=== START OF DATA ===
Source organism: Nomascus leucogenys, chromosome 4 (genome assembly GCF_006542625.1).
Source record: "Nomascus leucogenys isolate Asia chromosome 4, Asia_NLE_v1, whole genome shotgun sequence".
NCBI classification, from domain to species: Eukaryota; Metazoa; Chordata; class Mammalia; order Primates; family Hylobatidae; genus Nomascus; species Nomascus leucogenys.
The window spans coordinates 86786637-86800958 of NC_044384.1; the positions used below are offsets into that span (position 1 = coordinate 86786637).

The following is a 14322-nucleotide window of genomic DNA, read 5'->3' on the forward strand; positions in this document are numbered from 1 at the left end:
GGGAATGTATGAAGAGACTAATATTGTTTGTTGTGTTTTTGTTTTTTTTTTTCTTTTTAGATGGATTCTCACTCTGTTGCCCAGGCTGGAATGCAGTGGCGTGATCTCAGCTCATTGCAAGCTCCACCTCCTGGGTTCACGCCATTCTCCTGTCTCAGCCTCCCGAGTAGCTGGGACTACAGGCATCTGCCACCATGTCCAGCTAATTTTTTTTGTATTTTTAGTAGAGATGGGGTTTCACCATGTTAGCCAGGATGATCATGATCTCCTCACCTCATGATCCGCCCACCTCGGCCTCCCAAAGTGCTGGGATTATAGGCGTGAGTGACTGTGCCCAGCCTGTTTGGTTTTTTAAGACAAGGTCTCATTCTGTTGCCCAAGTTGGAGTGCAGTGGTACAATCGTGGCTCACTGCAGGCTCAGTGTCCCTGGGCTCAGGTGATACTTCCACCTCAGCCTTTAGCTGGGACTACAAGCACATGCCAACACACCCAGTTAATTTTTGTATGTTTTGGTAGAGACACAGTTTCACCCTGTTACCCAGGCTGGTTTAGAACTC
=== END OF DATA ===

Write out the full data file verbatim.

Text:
Source organism: Nomascus leucogenys, chromosome 4 (genome assembly GCF_006542625.1).
Source record: "Nomascus leucogenys isolate Asia chromosome 4, Asia_NLE_v1, whole genome shotgun sequence".
NCBI classification, from domain to species: Eukaryota; Metazoa; Chordata; class Mammalia; order Primates; family Hylobatidae; genus Nomascus; species Nomascus leucogenys.
The window spans coordinates 86786637-86800958 of NC_044384.1; the positions used below are offsets into that span (position 1 = coordinate 86786637).

The following is a 14322-nucleotide window of genomic DNA, read 5'->3' on the forward strand; positions in this document are numbered from 1 at the left end:
GGGAATGTATGAAGAGACTAATATTGTTTGTTGTGTTTTTGTTTTTTTTTTTCTTTTTAGATGGATTCTCACTCTGTTGCCCAGGCTGGAATGCAGTGGCGTGATCTCAGCTCATTGCAAGCTCCACCTCCTGGGTTCACGCCATTCTCCTGTCTCAGCCTCCCGAGTAGCTGGGACTACAGGCATCTGCCACCATGTCCAGCTAATTTTTTTTGTATTTTTAGTAGAGATGGGGTTTCACCATGTTAGCCAGGATGATCATGATCTCCTCACCTCATGATCCGCCCACCTCGGCCTCCCAAAGTGCTGGGATTATAGGCGTGAGTGACTGTGCCCAGCCTGTTTGGTTTTTTAAGACAAGGTCTCATTCTGTTGCCCAAGTTGGAGTGCAGTGGTACAATCGTGGCTCACTGCAGGCTCAGTGTCCCTGGGCTCAGGTGATACTTCCACCTCAGCCTTTAGCTGGGACTACAAGCACATGCCAACACACCCAGTTAATTTTTGTATGTTTTGGTAGAGACACAGTTTCACCCTGTTACCCAGGCTGGTTTAGAACTC